- Zinara Rathnaik
On my travels to different parts of the Indian mainland, especially in small towns and villages in the north, I rarely encountered a woman running a shop or selling goods in markets.
And when I was sitting in restaurants in Uttar Pradesh, I watched men making flatbreads and mashing vegetables to make curry sauce, serving them to male customers. And I was sitting on the trains between Calcutta and Garchabur, surrounded by male passengers. The absence of women was evident in most public places.
But the situation is different in the state of Meghalaya in northeastern India. At Yodo Market in the state capital Shillong, which is one of the oldest and largest markets in the region, the market streets are packed with women, who sell vegetables, cut meat and handicrafts. Older women roam the corridors of the market to oversee trade and order the men who work for them to carry bags of fresh vegetables and fruits.
I visited Meghalaya five times before the pandemic, and I noticed that across the state, women are not only abundant in public spaces, but also dominated by them. This may be attributed to the fact that the Khasi community, which is the largest ethnic group in the state, is the last matriarchal community in the world, as the child is attributed to the mother, the husband moves to live in his wife’s house, and the family inheritance passes from the mother to the youngest daughter.
As for the origins of the Khasi community, there are many theories, the most widely circulated in the state, that the Khasi community is descended from seven sacred clans. Hamlet Barih, the Indian author and historian in the 1967 book History and Culture of the Khasi Tribe, argued that the tribe’s origins date back to the Austro-ethnic groups in Southeast Asia that descended from the Mon Khmer language-speaking groups in remote Burmese forests. There is evidence to prove that the “Khasi” language spoken by members of the tribe is similar to the dialects of Mon Khmer, although no one knows when the Khasi community migrated to the mountains and foothills of northeastern India.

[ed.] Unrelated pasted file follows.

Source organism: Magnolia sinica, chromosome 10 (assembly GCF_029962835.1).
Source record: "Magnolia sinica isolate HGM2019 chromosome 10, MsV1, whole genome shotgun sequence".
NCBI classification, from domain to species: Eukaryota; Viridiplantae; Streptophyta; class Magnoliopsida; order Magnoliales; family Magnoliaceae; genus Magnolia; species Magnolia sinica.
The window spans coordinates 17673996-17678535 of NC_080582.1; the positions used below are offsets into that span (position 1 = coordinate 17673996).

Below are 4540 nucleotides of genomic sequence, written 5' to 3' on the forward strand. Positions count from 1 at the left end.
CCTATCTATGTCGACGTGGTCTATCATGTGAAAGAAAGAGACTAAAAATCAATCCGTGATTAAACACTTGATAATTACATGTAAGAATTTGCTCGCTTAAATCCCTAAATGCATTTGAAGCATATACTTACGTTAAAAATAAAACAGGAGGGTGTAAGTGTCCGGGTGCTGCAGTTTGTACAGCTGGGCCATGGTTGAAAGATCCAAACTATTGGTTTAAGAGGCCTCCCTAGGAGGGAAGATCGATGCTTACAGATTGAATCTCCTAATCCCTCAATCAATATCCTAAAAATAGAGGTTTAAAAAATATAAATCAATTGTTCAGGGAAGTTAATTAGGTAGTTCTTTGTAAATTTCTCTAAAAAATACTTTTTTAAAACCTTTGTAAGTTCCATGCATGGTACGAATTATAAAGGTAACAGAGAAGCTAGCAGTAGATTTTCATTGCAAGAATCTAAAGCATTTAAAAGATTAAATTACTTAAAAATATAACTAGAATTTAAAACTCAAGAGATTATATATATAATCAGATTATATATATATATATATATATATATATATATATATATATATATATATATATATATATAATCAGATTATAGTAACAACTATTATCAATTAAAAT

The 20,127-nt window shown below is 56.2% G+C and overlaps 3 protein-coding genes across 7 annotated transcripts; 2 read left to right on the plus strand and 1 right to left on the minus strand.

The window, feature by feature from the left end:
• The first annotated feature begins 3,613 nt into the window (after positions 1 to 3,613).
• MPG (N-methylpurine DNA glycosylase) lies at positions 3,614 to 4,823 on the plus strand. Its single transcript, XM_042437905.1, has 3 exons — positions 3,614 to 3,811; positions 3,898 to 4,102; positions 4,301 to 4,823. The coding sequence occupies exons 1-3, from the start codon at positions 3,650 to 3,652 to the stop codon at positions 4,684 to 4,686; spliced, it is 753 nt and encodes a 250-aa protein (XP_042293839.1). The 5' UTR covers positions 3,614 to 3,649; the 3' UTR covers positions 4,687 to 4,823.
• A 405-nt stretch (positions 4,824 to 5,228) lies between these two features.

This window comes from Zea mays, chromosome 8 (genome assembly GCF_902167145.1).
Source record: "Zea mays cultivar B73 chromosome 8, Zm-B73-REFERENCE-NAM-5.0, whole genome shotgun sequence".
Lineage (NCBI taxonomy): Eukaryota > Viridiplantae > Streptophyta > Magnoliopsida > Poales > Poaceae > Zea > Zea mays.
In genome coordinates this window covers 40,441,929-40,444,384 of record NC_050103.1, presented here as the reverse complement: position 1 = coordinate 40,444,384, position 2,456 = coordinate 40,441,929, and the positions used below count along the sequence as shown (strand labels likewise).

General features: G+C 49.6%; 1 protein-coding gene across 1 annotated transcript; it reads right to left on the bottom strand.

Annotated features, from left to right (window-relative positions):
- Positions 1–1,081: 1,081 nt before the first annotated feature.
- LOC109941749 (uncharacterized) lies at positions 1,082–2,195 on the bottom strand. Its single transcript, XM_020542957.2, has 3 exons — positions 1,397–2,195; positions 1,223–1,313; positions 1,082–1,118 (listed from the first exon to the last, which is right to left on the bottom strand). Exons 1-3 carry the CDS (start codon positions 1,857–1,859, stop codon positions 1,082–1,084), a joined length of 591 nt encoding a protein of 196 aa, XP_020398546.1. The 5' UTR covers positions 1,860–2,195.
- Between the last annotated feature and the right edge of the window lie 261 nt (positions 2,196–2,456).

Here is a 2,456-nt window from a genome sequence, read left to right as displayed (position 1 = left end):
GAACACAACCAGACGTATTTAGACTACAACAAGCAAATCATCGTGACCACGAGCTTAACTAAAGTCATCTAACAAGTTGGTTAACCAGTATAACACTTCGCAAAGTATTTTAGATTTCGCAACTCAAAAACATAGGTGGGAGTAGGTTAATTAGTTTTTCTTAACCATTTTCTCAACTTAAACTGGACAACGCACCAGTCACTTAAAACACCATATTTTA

Most of the Khasi tribe members today live in the state of Meghalaya, which became an independent state in its own right in 1972. In the midst of the Bangladesh Liberation War in 1971, many families of the Khasi tribe were torn apart and their members now live in Bangladesh. A large proportion of the tribe also lives in the neighboring Indian state of Assam.
Amina Noora Basah, a historian of the Khasi tribe who lectures at Northeastern Hill University in Shillong, says the heritage of the Khasi people is verbal. According to the oral account, the Khasi society was a patriarchal society in the beginning.
Men of the Khasi tribe, when conflicts broke out over land ownership with other tribes, would go to the plains to fight. In the midst of these battles, some men died and others settled on the plains. Women abandoned by their husbands or widowed, remarried or related, and tribe members often found it difficult to determine a child’s lineage.
Basah says, “Society used to describe these children as” illegal “, but our grandfathers deplored the accusation of women and children, and decided to attribute all children to their mothers only.
The Khasi community shares many characteristics with the few matriarchal societies around the world, including that wealth and property pass from the mother to her daughters, and the children belong to the mother’s line and belong to their mother’s clans.
The Khasi community lives in closely related families or clans. Children carry their mothers’ family names, which is why the daughters are guaranteed to keep the clan’s name. Girls in the Khasi community are free to either live in the family home or move to another house, with the exception of the youngest daughter, who becomes the guardian of the family’s property and does not leave the house even after her marriage. She takes care of her parents and becomes the head of the family after the death of her mother.
In the town of Terna, 65 km from Shillong, Loret Sukhalit, the younger sister in a family of the Khasi community, lives with her husband in her mother’s house. Although Sukhlit will inherit her mother’s home after her death, her brother, Edelbert, is the patron of the family. Edilbert, by virtue of being the maternal uncle of the children, takes care of his sister and her family’s livelihood.
Edelbert, who works as a school principal in Terna, lives far from his family, as is customary in the Khasi community. The woman in this society does not live in the husband’s house at all. Rather, the husband moves to live with her in her home. Some men now live away from their wives and children, especially if the wife is traveling for work.
“My wife and children live in Shillong, and I visit them every now and then, but I am also obligated to take care of my sister and my mother,” Edelbert says. Edelbert decided, in recent years, to convert part of his mother’s house into a hostel for travelers to obtain additional income to support his sister’s family.
On the role of the uncle in Khasi society, Basah says: “The uncle is the guardian of the family, and he controls the distribution and management of the inheritance, and he does not make any decision in the family without his prior consent.”